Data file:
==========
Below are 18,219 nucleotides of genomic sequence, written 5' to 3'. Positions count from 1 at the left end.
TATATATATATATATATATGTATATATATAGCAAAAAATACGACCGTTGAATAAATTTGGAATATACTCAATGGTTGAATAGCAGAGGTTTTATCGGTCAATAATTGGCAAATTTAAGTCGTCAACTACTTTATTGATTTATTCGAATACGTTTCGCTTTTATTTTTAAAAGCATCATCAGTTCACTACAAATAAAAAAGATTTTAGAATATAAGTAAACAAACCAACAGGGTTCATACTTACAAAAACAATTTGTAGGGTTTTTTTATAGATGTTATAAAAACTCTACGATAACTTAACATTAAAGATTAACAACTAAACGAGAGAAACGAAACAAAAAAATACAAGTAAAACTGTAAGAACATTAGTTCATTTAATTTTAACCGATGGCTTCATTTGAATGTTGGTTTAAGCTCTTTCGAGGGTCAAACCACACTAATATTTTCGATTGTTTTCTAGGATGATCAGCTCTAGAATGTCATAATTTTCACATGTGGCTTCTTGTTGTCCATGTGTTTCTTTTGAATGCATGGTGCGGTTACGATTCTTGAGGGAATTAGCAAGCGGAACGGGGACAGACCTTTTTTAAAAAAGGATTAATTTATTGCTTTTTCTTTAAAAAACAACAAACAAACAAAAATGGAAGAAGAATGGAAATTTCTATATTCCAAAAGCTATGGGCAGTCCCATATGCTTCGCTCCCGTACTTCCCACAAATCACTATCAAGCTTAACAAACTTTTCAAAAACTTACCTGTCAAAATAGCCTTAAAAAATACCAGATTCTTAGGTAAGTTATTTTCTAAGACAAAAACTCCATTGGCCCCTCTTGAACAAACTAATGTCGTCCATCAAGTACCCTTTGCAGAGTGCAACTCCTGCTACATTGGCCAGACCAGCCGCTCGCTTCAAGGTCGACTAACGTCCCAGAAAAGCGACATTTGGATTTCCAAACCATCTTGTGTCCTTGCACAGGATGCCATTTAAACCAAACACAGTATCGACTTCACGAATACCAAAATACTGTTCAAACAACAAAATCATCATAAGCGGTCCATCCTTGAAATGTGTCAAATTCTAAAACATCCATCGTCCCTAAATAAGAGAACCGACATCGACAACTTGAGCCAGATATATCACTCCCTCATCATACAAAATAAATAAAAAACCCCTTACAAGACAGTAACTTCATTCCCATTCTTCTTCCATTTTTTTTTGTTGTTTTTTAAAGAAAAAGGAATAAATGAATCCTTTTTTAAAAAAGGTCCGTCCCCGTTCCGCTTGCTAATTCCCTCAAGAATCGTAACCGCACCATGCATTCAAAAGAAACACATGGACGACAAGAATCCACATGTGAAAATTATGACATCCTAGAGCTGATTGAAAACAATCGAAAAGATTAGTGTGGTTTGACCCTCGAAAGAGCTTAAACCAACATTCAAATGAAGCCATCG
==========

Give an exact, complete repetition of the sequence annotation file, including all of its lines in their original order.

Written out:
Below are 18,219 nucleotides of genomic sequence, written 5' to 3'. Positions count from 1 at the left end.
TATATATATATATATATATGTATATATATAGCAAAAAATACGACCGTTGAATAAATTTGGAATATACTCAATGGTTGAATAGCAGAGGTTTTATCGGTCAATAATTGGCAAATTTAAGTCGTCAACTACTTTATTGATTTATTCGAATACGTTTCGCTTTTATTTTTAAAAGCATCATCAGTTCACTACAAATAAAAAAGATTTTAGAATATAAGTAAACAAACCAACAGGGTTCATACTTACAAAAACAATTTGTAGGGTTTTTTTATAGATGTTATAAAAACTCTACGATAACTTAACATTAAAGATTAACAACTAAACGAGAGAAACGAAACAAAAAAATACAAGTAAAACTGTAAGAACATTAGTTCATTTAATTTTAACCGATGGCTTCATTTGAATGTTGGTTTAAGCTCTTTCGAGGGTCAAACCACACTAATATTTTCGATTGTTTTCTAGGATGATCAGCTCTAGAATGTCATAATTTTCACATGTGGCTTCTTGTTGTCCATGTGTTTCTTTTGAATGCATGGTGCGGTTACGATTCTTGAGGGAATTAGCAAGCGGAACGGGGACAGACCTTTTTTAAAAAAGGATTAATTTATTGCTTTTTCTTTAAAAAACAACAAACAAACAAAAATGGAAGAAGAATGGAAATTTCTATATTCCAAAAGCTATGGGCAGTCCCATATGCTTCGCTCCCGTACTTCCCACAAATCACTATCAAGCTTAACAAACTTTTCAAAAACTTACCTGTCAAAATAGCCTTAAAAAATACCAGATTCTTAGGTAAGTTATTTTCTAAGACAAAAACTCCATTGGCCCCTCTTGAACAAACTAATGTCGTCCATCAAGTACCCTTTGCAGAGTGCAACTCCTGCTACATTGGCCAGACCAGCCGCTCGCTTCAAGGTCGACTAACGTCCCAGAAAAGCGACATTTGGATTTCCAAACCATCTTGTGTCCTTGCACAGGATGCCATTTAAACCAAACACAGTATCGACTTCACGAATACCAAAATACTGTTCAAACAACAAAATCATCATAAGCGGTCCATCCTTGAAATGTGTCAAATTCTAAAACATCCATCGTCCCTAAATAAGAGAACCGACATCGACAACTTGAGCCAGATATATCACTCCCTCATCATACAAAATAAATAAAAAACCCCTTACAAGACAGTAACTTCATTCCCATTCTTCTTCCATTTTTTTTTGTTGTTTTTTAAAGAAAAAGGAATAAATGAATCCTTTTTTAAAAAAGGTCCGTCCCCGTTCCGCTTGCTAATTCCCTCAAGAATCGTAACCGCACCATGCATTCAAAAGAAACACATGGACGACAAGAATCCACATGTGAAAATTATGACATCCTAGAGCTGATTGAAAACAATCGAAAAGATTAGTGTGGTTTGACCCTCGAAAGAGCTTAAACCAACATTCAAATGAAGCCATCG